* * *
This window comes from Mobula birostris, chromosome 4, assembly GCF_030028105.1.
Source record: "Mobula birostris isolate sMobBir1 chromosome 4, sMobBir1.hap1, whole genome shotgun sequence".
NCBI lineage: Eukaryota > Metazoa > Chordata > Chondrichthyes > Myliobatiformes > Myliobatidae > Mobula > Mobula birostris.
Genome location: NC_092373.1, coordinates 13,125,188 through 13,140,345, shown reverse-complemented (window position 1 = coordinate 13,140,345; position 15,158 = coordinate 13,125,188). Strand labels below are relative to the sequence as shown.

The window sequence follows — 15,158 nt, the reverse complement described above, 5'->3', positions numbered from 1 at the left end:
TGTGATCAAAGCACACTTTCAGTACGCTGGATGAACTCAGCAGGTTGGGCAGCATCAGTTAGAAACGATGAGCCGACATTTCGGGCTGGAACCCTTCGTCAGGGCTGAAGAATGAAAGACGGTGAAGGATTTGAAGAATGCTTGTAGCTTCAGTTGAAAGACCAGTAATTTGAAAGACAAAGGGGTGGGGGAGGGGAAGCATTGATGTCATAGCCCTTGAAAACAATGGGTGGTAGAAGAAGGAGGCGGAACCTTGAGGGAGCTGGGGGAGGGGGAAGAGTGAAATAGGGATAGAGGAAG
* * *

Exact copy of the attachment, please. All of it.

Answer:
This window comes from Mobula birostris, chromosome 4, assembly GCF_030028105.1.
Source record: "Mobula birostris isolate sMobBir1 chromosome 4, sMobBir1.hap1, whole genome shotgun sequence".
NCBI lineage: Eukaryota > Metazoa > Chordata > Chondrichthyes > Myliobatiformes > Myliobatidae > Mobula > Mobula birostris.
Genome location: NC_092373.1, coordinates 13,125,188 through 13,140,345, shown reverse-complemented (window position 1 = coordinate 13,140,345; position 15,158 = coordinate 13,125,188). Strand labels below are relative to the sequence as shown.

The window sequence follows — 15,158 nt, the reverse complement described above, 5'->3', positions numbered from 1 at the left end:
TGTGATCAAAGCACACTTTCAGTACGCTGGATGAACTCAGCAGGTTGGGCAGCATCAGTTAGAAACGATGAGCCGACATTTCGGGCTGGAACCCTTCGTCAGGGCTGAAGAATGAAAGACGGTGAAGGATTTGAAGAATGCTTGTAGCTTCAGTTGAAAGACCAGTAATTTGAAAGACAAAGGGGTGGGGGAGGGGAAGCATTGATGTCATAGCCCTTGAAAACAATGGGTGGTAGAAGAAGGAGGCGGAACCTTGAGGGAGCTGGGGGAGGGGGAAGAGTGAAATAGGGATAGAGGAAG